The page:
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Behaviour Classification on Giraffes (Giraffa camelopardalis) Using Machine Learning Algorithms on Triaxial Acceleration Data of Two Commonly Used GPS Devices and Its Possible Application for Their Management and Conservation

1
Institut für Biochemie und Biologie, University of Potsdam, Am Neuen Palais 10, 14469 Potsdam, Germany
2
Leibniz-Institute for Zoo- and Wildlife Research, Alfred-Kowalke-Straße 17, 10315 Berlin, Germany
3
Tierpark Berlin-Friedrichsfelde GmbH, Am Tierpark 125, 10319 Berlin, Germany
*
Author to whom correspondence should be addressed.
Academic Editor: Paul Fergus
Sensors 2021, 21(6), 2229; https://doi.org/10.3390/s21062229
Received: 17 February 2021 / Revised: 15 March 2021 / Accepted: 18 March 2021 / Published: 23 March 2021
(This article belongs to the Special Issue Sensors and Artificial Intelligence for Wildlife Conservation)
Averting today’s loss of biodiversity and ecosystem services can be achieved through conservation efforts, especially of keystone species. Giraffes (Giraffa camelopardalis) play an important role in sustaining Africa’s ecosystems, but are ‘vulnerable’ according to the IUCN Red List since 2016. Monitoring an animal’s behavior in the wild helps to develop and assess their conservation management. One mechanism for remote tracking of wildlife behavior is to attach accelerometers to animals to record their body movement. We tested two different commercially available high-resolution accelerometers, e-obs and Africa Wildlife Tracking (AWT), attached to the top of the heads of three captive giraffes and analyzed the accuracy of automatic behavior classifications, focused on the Random Forests algorithm. For both accelerometers, behaviors of lower variety in head and neck movements could be better predicted (i.e., feeding above eye level, mean prediction accuracy e-obs/AWT: 97.6%/99.7%; drinking: 96.7%/97.0%) than those with a higher variety of body postures (such as standing: 90.7–91.0%/75.2–76.7%; rumination: 89.6–91.6%/53.5–86.5%). Nonetheless both devices come with limitations and especially the AWT needs technological adaptations before applying it on animals in the wild. Nevertheless, looking at the prediction results, both are promising accelerometers for behavioral classification of giraffes. Therefore, these devices when applied to free-ranging animals, in combination with GPS tracking, can contribute greatly to the conservation of giraffes. View Full-Text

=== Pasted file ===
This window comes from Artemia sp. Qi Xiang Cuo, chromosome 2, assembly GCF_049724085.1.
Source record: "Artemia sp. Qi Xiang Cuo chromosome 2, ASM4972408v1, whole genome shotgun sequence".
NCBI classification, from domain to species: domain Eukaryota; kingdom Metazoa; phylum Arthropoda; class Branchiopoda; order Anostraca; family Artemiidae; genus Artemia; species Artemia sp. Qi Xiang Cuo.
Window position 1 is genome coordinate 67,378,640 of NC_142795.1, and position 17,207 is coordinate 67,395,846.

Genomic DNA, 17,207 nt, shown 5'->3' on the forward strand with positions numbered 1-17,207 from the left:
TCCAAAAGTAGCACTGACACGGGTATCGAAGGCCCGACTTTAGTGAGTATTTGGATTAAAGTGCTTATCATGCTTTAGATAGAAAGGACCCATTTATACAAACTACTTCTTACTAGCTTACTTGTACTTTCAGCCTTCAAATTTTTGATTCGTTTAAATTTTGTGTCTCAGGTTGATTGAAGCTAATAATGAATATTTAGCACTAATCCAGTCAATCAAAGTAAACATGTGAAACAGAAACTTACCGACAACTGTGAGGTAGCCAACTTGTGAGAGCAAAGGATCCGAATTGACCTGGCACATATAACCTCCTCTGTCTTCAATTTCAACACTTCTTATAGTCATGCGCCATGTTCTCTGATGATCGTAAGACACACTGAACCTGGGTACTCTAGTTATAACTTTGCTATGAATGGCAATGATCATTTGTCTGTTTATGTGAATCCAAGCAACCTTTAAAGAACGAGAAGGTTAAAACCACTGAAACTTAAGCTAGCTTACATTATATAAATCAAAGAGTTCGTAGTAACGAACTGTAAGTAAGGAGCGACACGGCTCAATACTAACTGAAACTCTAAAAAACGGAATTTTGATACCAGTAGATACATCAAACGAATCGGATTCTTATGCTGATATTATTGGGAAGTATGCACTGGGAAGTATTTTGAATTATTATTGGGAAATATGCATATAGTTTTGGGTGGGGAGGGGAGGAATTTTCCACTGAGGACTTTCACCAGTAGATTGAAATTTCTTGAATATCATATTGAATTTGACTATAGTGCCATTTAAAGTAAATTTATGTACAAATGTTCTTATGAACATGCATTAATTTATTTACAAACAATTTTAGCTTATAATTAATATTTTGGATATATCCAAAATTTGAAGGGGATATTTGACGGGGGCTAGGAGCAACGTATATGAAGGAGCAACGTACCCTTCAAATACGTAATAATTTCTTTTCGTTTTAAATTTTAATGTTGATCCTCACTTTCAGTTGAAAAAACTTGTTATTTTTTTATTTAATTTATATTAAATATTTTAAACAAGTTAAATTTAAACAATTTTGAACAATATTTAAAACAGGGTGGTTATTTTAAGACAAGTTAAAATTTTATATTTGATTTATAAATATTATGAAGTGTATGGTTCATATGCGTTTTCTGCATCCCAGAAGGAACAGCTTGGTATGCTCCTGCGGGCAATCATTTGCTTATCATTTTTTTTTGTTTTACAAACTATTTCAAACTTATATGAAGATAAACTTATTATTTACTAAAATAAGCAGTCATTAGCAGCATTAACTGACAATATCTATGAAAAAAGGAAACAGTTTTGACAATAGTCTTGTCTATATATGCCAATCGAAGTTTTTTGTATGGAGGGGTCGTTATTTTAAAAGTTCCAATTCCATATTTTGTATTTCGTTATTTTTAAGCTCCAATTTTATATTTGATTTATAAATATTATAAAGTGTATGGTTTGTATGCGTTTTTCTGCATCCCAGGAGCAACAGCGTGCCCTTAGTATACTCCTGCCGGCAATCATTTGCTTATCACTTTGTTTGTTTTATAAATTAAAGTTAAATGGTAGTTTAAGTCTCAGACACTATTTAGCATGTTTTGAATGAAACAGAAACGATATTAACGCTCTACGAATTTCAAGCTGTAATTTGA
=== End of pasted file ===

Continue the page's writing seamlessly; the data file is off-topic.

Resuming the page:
Keywords: giraffe; triaxial acceleration; machine learning; random forests; behavior classification; giraffe conservation giraffe; triaxial acceleration; machine learning; random forests; behavior classification; giraffe conservation
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MDPI and ACS Style

Brandes, S.; Sicks, F.; Berger, A. Behaviour Classification on Giraffes (Giraffa camelopardalis) Using Machine Learning Algorithms on Triaxial Acceleration Data of Two Commonly Used GPS Devices and Its Possible Application for Their Management and Conservation. Sensors 2021, 21, 2229. https://doi.org/10.3390/s21062229

AMA Style

Brandes S, Sicks F, Berger A. Behaviour Classification on Giraffes (Giraffa camelopardalis) Using Machine Learning Algorithms on Triaxial Acceleration Data of Two Commonly Used GPS Devices and Its Possible Application for Their Management and Conservation. Sensors. 2021; 21(6):2229. https://doi.org/10.3390/s21062229

Chicago/Turabian Style

Brandes, Stefanie; Sicks, Florian; Berger, Anne. 2021. "Behaviour Classification on Giraffes (Giraffa camelopardalis) Using Machine Learning Algorithms on Triaxial Acceleration Data of Two Commonly Used GPS Devices and Its Possible Application for Their Management and Conservation" Sensors 21, no. 6: 2229. https://doi.org/10.3390/s21062229

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